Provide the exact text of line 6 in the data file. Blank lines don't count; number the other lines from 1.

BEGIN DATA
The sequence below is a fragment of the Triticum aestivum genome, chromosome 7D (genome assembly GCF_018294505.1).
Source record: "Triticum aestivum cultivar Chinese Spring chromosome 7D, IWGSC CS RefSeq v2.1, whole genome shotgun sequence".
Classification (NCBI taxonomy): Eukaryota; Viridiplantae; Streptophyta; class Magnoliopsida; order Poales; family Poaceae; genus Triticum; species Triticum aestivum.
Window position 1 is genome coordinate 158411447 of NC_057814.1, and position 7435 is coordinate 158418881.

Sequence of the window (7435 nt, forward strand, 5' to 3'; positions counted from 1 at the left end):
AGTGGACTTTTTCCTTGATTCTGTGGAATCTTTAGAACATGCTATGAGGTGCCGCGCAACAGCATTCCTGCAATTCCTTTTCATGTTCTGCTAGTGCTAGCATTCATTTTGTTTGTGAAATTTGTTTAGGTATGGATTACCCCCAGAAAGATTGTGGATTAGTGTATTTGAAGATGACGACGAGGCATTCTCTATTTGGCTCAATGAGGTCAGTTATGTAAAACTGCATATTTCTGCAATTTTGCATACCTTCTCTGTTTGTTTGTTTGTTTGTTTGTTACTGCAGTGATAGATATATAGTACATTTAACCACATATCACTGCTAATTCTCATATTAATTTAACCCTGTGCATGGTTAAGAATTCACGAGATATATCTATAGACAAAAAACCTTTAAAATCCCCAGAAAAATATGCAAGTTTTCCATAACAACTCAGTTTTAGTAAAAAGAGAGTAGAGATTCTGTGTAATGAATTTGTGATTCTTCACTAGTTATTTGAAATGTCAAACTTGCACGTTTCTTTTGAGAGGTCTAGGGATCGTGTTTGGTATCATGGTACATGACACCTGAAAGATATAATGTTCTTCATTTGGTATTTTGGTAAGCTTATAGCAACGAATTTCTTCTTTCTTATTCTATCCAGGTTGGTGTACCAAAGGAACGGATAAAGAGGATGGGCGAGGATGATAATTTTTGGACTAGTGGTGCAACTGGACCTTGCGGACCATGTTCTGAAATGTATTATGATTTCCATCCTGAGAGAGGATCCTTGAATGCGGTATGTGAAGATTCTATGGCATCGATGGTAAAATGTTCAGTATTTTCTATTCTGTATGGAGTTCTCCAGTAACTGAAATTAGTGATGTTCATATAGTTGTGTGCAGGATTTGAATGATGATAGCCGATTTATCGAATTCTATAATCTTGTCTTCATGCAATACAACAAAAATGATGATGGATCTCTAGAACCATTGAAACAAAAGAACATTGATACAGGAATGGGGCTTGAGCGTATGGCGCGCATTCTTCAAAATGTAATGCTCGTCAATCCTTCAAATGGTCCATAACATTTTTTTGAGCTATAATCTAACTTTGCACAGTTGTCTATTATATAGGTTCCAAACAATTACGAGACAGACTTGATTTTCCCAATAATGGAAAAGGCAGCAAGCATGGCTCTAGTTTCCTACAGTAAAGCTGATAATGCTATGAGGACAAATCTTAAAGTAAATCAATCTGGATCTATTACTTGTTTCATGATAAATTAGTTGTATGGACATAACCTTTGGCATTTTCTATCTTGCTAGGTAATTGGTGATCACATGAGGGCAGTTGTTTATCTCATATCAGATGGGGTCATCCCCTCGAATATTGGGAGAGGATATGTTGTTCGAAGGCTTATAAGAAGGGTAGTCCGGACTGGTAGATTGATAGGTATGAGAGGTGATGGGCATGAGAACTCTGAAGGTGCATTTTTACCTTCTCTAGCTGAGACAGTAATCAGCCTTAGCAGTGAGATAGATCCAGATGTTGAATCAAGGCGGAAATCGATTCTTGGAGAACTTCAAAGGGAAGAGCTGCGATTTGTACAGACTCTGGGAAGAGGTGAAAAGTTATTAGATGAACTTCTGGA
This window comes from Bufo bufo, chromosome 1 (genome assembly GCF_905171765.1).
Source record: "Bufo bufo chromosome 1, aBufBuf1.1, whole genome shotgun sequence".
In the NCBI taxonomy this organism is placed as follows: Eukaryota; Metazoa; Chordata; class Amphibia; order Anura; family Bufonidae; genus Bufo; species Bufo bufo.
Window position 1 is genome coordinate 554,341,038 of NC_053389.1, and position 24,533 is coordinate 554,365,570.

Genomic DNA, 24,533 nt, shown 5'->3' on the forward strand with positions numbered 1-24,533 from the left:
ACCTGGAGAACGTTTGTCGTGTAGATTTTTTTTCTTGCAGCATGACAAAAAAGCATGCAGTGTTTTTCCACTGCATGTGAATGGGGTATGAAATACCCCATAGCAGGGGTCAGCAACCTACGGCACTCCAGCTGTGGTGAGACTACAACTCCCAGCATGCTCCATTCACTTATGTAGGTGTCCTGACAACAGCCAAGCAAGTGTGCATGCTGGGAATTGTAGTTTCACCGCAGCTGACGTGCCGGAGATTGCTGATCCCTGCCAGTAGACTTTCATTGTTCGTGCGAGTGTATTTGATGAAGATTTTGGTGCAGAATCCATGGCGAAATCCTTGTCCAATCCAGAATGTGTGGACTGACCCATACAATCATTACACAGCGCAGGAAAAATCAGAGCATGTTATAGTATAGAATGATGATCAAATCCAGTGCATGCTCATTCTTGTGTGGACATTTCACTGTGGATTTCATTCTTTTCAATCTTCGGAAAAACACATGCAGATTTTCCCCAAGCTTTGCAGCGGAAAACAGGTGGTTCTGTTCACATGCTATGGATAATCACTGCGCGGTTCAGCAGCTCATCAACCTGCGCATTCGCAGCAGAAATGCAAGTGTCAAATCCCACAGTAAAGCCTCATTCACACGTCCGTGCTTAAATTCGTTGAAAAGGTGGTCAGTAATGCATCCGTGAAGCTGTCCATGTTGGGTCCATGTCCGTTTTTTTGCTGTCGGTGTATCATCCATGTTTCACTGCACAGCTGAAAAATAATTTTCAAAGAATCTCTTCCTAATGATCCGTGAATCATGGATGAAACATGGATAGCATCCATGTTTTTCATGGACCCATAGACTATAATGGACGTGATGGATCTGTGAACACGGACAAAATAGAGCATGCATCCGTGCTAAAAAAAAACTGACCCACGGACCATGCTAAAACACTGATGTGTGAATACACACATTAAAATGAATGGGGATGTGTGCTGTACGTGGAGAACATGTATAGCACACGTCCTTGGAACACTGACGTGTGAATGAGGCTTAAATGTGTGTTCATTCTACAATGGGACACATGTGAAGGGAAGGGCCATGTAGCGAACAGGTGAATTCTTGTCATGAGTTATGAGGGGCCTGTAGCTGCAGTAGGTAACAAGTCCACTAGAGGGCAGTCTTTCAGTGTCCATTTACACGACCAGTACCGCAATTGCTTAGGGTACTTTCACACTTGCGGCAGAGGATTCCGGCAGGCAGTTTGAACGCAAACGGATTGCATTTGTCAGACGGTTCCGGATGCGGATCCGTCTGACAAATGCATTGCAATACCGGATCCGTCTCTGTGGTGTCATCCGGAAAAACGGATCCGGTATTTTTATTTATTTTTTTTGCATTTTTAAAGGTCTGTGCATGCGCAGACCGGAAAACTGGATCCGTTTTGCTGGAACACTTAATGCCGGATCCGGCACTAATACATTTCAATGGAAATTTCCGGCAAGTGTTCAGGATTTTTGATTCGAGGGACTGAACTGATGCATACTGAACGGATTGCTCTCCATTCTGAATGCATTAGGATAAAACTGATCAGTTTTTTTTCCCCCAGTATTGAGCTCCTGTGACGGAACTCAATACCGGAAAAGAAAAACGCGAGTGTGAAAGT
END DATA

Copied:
AGTGGACTTTTTCCTTGATTCTGTGGAATCTTTAGAACATGCTATGAGGTGCCGCGCAACAGCATTCCTGCAATTCCTTTTCATGTTCTGCTAGTGCTAGCATTCATTTTGTTTGTGAAATTTGTTTAGGTATGGATTACCCCCAGAAAGATTGTGGATTAGTGTATTTGAAGATGACGACGAGGCATTCTCTATTTGGCTCAATGAGGTCAGTTATGTAAAACTGCATATTTCTGCAATTTTGCATACCTTCTCTGTTTGTTTGTTTGTTTGTTTGTTACTGCAGTGATAGATATATAGTACATTTAACCACATATCACTGCTAATTCTCATATTAATTTAACCCTGTGCATGGTTAAGAATTCACGAGATATATCTATAGACAAAAAACCTTTAAAATCCCCAGAAAAATATGCAAGTTTTCCATAACAACTCAGTTTTAGTAAAAAGAGAGTAGAGATTCTGTGTAATGAATTTGTGATTCTTCACTAGTTATTTGAAATGTCAAACTTGCACGTTTCTTTTGAGAGGTCTAGGGATCGTGTTTGGTATCATGGTACATGACACCTGAAAGATATAATGTTCTTCATTTGGTATTTTGGTAAGCTTATAGCAACGAATTTCTTCTTTCTTATTCTATCCAGGTTGGTGTACCAAAGGAACGGATAAAGAGGATGGGCGAGGATGATAATTTTTGGACTAGTGGTGCAACTGGACCTTGCGGACCATGTTCTGAAATGTATTATGATTTCCATCCTGAGAGAGGATCCTTGAATGCGGTATGTGAAGATTCTATGGCATCGATGGTAAAATGTTCAGTATTTTCTATTCTGTATGGAGTTCTCCAGTAACTGAAATTAGTGATGTTCATATAGTTGTGTGCAGGATTTGAATGATGATAGCCGATTTATCGAATTCTATAATCTTGTCTTCATGCAATACAACAAAAATGATGATGGATCTCTAGAACCATTGAAACAAAAGAACATTGATACAGGAATGGGGCTTGAGCGTATGGCGCGCATTCTTCAAAATGTAATGCTCGTCAATCCTTCAAATGGTCCATAACATTTTTTTGAGCTATAATCTAACTTTGCACAGTTGTCTATTATATAGGTTCCAAACAATTACGAGACAGACTTGATTTTCCCAATAATGGAAAAGGCAGCAAGCATGGCTCTAGTTTCCTACAGTAAAGCTGATAATGCTATGAGGACAAATCTTAAAGTAAATCAATCTGGATCTATTACTTGTTTCATGATAAATTAGTTGTATGGACATAACCTTTGGCATTTTCTATCTTGCTAGGTAATTGGTGATCACATGAGGGCAGTTGTTTATCTCATATCAGATGGGGTCATCCCCTCGAATATTGGGAGAGGATATGTTGTTCGAAGGCTTATAAGAAGGGTAGTCCGGACTGGTAGATTGATAGGTATGAGAGGTGATGGGCATGAGAACTCTGAAGGTGCATTTTTACCTTCTCTAGCTGAGACAGTAATCAGCCTTAGCAGTGAGATAGATCCAGATGTTGAATCAAGGCGGAAATCGATTCTTGGAGAACTTCAAAGGGAAGAGCTGCGATTTGTACAGACTCTGGGAAGAGGTGAAAAGTTATTAGATGAACTTCTGGA